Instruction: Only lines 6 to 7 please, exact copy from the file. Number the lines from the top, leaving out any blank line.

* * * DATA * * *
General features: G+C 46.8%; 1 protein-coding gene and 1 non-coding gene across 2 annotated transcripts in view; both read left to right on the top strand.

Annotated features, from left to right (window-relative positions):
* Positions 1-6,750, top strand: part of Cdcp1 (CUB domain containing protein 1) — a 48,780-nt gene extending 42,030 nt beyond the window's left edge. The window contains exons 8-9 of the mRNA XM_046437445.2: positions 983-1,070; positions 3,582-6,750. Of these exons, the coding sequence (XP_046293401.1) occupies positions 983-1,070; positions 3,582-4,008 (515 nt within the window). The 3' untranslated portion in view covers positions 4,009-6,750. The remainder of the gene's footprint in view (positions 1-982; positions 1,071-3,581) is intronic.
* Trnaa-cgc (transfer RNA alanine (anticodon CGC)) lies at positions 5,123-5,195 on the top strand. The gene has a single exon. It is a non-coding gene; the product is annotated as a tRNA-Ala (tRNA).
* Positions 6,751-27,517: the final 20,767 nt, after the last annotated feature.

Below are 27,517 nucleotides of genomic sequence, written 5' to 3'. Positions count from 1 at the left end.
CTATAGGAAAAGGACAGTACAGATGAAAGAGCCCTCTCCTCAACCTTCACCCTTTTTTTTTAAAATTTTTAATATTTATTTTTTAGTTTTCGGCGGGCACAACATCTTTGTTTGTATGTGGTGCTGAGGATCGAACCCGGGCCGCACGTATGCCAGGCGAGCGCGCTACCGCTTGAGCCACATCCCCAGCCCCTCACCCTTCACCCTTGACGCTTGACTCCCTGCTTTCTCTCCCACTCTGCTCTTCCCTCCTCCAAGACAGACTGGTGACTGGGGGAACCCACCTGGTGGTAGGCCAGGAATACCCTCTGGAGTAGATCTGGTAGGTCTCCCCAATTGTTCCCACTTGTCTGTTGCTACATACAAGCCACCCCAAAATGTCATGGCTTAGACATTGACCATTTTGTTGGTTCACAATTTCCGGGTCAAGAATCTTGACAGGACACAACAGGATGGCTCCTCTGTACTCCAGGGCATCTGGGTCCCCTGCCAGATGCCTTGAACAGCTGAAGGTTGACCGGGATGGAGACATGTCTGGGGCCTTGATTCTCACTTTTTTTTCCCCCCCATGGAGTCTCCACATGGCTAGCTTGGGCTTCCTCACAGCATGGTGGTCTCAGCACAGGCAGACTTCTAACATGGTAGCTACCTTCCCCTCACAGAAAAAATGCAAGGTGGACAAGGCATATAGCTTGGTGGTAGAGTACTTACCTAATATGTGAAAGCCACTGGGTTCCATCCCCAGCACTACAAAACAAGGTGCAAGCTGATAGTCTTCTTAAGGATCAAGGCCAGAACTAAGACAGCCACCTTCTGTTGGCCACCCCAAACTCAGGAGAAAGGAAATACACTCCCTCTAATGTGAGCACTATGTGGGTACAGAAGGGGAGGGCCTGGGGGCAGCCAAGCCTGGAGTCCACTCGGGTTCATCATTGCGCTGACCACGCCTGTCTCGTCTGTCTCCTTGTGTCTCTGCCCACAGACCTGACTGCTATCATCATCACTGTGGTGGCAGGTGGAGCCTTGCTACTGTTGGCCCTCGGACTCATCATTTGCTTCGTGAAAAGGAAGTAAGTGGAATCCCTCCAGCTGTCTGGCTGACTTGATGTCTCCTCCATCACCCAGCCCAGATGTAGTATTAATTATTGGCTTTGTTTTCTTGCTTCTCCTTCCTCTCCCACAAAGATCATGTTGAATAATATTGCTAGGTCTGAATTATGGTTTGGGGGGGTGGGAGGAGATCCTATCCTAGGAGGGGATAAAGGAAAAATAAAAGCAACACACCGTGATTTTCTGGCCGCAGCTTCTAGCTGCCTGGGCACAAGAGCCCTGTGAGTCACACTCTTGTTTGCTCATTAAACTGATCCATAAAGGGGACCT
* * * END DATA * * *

Below are 27,517 nucleotides of genomic sequence, written 5' to 3'. Positions count from 1 at the left end.
CTATAGGAAAAGGACAGTACAGATGAAAGAGCCCTCTCCTCAACCTTCACCCTTTTTTTTTAAAATTTTTAATATTTATTTTTTAGTTTTCGGCGGGCACAACATCTTTGTTTGTATGTGGTGCTGAGGATCGAACCCGGGCCGCACGTATGCCAGGCGAGCGCGCTACCGCTTGAGCCACATCCCCAGCCCCTCACCCTTCACCCTTGACGCTTGACTCCCTGCTTTCTCTCCCACTCTGCTCTTCCCTCCTCCAAGACAGACTGGTGACTGGGGGAACCCACCTGGTGGTAGGCCAGGAATACCCTCTGGAGTAGATCTGGTAGGTCTCCCCAATTGTTCCCACTTGTCTGTTGCTACATACAAGCCACCCCAAAATGTCATGGCTTAGACATTGACCATTTTGTTGGTTCACAATTTCCGGGTCAAGAATCTTGACAGGACACAACAGGATGGCTCCTCTGTACTCCAGGGCATCTGGGTCCCCTGCCAGATGCCTTGAACAGCTGAAGGTTGACCGGGATGGAGACATGTCTGGGGCCTTGATTCTCACTTTTTTTTCCCCCCCATGGAGTCTCCACATGGCTAGCTTGGGCTTCCTCACAGCATGGTGGTCTCAGCACAGGCAGACTTCTAACATGGTAGCTACCTTCCCCTCACAGAAAAAATGCAAGGTGGACAAGGCATATAGCTTGGTGGTAGAGTACTTACCTAATATGTGAAAGCCACTGGGTTCCATCCCCAGCACTACAAAACAAGGTGCAAGCTGATAGTCTTCTTAAGGATCAAGGCCAGAACTAAGACAGCCACCTTCTGTTGGCCACCCCAAACTCAGGAGAAAGGAAATACACTCCCTCTAATGTGAGCACTATGTGGGTACAGAAGGGGAGGGCCTGGGGGCAGCCAAGCCTGGAGTCCACTCGGGTTCATCATTGCGCTGACCACGCCTGTCTCGTCTGTCTCCTTGTGTCTCTGCCCACAGACCTGACTGCTATCATCATCACTGTGGTGGCAGGTGGAGCCTTGCTACTGTTGGCCCTCGGACTCATCATTTGCTTCGTGAAAAGGAAGTAAGTGGAATCCCTCCAGCTGTCTGGCTGACTTGATGTCTCCTCCATCACCCAGCCCAGATGTAGTATTAATTATTGGCTTTGTTTTCTTGCTTCTCCTTCCTCTCCCACAAAGATCATGTTGAATAATATTGCTAGGTCTGAATTATGGTTTGGGGGGGTGGGAGGAGATCCTATCCTAGGAGGGGATAAAGGAAAAATAAAAGCAACACACCGTGATTTTCTGGCCGCAGCTTCTAGCTGCCTGGGCACAAGAGCCCTGTGAGTCACACTCTTGTTTGCTCATTAAACTGATCCATAAAGGGGACCT